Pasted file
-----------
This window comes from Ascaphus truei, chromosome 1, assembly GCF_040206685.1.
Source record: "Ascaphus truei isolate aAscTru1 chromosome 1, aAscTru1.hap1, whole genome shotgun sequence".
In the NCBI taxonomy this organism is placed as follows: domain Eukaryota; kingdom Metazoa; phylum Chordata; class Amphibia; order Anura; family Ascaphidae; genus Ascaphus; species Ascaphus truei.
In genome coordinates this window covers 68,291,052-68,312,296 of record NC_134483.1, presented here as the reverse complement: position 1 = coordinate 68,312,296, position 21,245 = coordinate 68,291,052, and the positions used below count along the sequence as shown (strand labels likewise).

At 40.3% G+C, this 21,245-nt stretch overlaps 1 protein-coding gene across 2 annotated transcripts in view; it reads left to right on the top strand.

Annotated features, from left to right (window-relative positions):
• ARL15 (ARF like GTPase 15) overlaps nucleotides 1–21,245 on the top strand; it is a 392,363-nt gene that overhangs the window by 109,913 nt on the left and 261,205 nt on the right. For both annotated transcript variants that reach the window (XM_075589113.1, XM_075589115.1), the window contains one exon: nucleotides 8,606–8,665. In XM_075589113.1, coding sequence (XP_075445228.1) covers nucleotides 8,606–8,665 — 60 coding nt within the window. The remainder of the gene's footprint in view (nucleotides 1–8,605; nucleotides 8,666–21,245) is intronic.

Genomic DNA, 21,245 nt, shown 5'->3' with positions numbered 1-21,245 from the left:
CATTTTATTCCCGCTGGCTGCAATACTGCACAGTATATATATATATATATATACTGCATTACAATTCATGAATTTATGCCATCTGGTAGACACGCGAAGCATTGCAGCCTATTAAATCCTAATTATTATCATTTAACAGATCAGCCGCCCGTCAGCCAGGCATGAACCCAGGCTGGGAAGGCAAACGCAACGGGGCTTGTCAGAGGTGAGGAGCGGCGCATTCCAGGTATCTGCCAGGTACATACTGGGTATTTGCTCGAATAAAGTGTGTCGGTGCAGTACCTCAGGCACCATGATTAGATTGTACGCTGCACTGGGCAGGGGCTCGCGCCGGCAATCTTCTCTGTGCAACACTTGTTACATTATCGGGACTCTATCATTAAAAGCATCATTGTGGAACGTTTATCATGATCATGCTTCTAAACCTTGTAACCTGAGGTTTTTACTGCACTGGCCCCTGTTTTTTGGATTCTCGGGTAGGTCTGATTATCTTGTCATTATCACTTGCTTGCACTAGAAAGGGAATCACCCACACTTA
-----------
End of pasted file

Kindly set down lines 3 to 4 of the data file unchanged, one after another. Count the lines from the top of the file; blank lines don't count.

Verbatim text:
In the NCBI taxonomy this organism is placed as follows: domain Eukaryota; kingdom Metazoa; phylum Chordata; class Amphibia; order Anura; family Ascaphidae; genus Ascaphus; species Ascaphus truei.
In genome coordinates this window covers 68,291,052-68,312,296 of record NC_134483.1, presented here as the reverse complement: position 1 = coordinate 68,312,296, position 21,245 = coordinate 68,291,052, and the positions used below count along the sequence as shown (strand labels likewise).